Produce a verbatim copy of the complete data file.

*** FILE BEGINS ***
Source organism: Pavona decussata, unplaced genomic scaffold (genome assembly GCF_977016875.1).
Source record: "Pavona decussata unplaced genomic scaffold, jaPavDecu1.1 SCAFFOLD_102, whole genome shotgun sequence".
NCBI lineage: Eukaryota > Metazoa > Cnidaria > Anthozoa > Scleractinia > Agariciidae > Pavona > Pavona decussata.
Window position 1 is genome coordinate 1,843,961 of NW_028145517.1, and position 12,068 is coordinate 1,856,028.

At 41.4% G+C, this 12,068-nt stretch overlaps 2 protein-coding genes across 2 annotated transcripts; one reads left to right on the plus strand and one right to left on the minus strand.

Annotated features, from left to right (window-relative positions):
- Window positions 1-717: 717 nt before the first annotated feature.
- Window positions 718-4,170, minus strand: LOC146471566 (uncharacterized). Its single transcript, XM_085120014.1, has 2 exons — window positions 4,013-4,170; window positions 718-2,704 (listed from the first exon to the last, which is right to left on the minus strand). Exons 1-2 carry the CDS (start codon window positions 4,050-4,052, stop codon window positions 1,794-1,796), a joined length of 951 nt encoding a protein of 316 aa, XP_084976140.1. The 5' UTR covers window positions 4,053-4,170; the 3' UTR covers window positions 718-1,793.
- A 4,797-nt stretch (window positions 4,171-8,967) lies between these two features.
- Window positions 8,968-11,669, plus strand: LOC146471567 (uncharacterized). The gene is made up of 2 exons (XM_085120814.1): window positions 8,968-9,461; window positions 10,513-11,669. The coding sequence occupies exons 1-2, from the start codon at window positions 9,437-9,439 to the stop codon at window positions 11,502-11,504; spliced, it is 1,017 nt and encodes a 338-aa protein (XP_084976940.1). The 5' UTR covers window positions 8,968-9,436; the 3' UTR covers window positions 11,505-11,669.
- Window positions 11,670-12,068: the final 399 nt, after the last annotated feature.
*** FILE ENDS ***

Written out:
Source organism: Pavona decussata, unplaced genomic scaffold (genome assembly GCF_977016875.1).
Source record: "Pavona decussata unplaced genomic scaffold, jaPavDecu1.1 SCAFFOLD_102, whole genome shotgun sequence".
NCBI lineage: Eukaryota > Metazoa > Cnidaria > Anthozoa > Scleractinia > Agariciidae > Pavona > Pavona decussata.
Window position 1 is genome coordinate 1,843,961 of NW_028145517.1, and position 12,068 is coordinate 1,856,028.

At 41.4% G+C, this 12,068-nt stretch overlaps 2 protein-coding genes across 2 annotated transcripts; one reads left to right on the plus strand and one right to left on the minus strand.

Annotated features, from left to right (window-relative positions):
- Window positions 1-717: 717 nt before the first annotated feature.
- Window positions 718-4,170, minus strand: LOC146471566 (uncharacterized). Its single transcript, XM_085120014.1, has 2 exons — window positions 4,013-4,170; window positions 718-2,704 (listed from the first exon to the last, which is right to left on the minus strand). Exons 1-2 carry the CDS (start codon window positions 4,050-4,052, stop codon window positions 1,794-1,796), a joined length of 951 nt encoding a protein of 316 aa, XP_084976140.1. The 5' UTR covers window positions 4,053-4,170; the 3' UTR covers window positions 718-1,793.
- A 4,797-nt stretch (window positions 4,171-8,967) lies between these two features.
- Window positions 8,968-11,669, plus strand: LOC146471567 (uncharacterized). The gene is made up of 2 exons (XM_085120814.1): window positions 8,968-9,461; window positions 10,513-11,669. The coding sequence occupies exons 1-2, from the start codon at window positions 9,437-9,439 to the stop codon at window positions 11,502-11,504; spliced, it is 1,017 nt and encodes a 338-aa protein (XP_084976940.1). The 5' UTR covers window positions 8,968-9,436; the 3' UTR covers window positions 11,505-11,669.
- Window positions 11,670-12,068: the final 399 nt, after the last annotated feature.